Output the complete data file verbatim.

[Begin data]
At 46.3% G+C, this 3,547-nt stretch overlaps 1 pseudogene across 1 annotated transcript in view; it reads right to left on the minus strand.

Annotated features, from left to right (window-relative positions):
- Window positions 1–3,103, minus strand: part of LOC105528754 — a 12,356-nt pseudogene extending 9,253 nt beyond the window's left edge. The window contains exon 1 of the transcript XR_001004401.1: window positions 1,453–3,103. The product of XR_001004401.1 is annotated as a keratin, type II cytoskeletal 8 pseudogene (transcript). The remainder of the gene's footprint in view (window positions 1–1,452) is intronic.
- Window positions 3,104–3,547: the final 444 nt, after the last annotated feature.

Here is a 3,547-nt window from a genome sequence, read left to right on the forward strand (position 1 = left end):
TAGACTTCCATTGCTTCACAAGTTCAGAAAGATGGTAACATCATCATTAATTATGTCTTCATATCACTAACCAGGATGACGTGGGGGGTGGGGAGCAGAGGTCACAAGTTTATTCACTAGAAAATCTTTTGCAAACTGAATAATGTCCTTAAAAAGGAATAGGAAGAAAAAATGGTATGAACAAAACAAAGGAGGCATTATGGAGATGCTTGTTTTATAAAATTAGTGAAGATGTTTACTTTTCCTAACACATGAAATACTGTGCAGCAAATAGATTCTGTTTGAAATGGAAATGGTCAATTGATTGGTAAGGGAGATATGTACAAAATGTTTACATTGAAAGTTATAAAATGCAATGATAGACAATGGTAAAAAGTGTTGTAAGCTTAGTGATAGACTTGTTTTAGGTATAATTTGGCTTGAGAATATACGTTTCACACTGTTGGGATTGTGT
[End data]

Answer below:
At 46.3% G+C, this 3,547-nt stretch overlaps 1 pseudogene across 1 annotated transcript in view; it reads right to left on the minus strand.

Annotated features, from left to right (window-relative positions):
- Window positions 1–3,103, minus strand: part of LOC105528754 — a 12,356-nt pseudogene extending 9,253 nt beyond the window's left edge. The window contains exon 1 of the transcript XR_001004401.1: window positions 1,453–3,103. The product of XR_001004401.1 is annotated as a keratin, type II cytoskeletal 8 pseudogene (transcript). The remainder of the gene's footprint in view (window positions 1–1,452) is intronic.
- Window positions 3,104–3,547: the final 444 nt, after the last annotated feature.

Here is a 3,547-nt window from a genome sequence, read left to right on the forward strand (position 1 = left end):
TAGACTTCCATTGCTTCACAAGTTCAGAAAGATGGTAACATCATCATTAATTATGTCTTCATATCACTAACCAGGATGACGTGGGGGGTGGGGAGCAGAGGTCACAAGTTTATTCACTAGAAAATCTTTTGCAAACTGAATAATGTCCTTAAAAAGGAATAGGAAGAAAAAATGGTATGAACAAAACAAAGGAGGCATTATGGAGATGCTTGTTTTATAAAATTAGTGAAGATGTTTACTTTTCCTAACACATGAAATACTGTGCAGCAAATAGATTCTGTTTGAAATGGAAATGGTCAATTGATTGGTAAGGGAGATATGTACAAAATGTTTACATTGAAAGTTATAAAATGCAATGATAGACAATGGTAAAAAGTGTTGTAAGCTTAGTGATAGACTTGTTTTAGGTATAATTTGGCTTGAGAATATACGTTTCACACTGTTGGGATTGTGT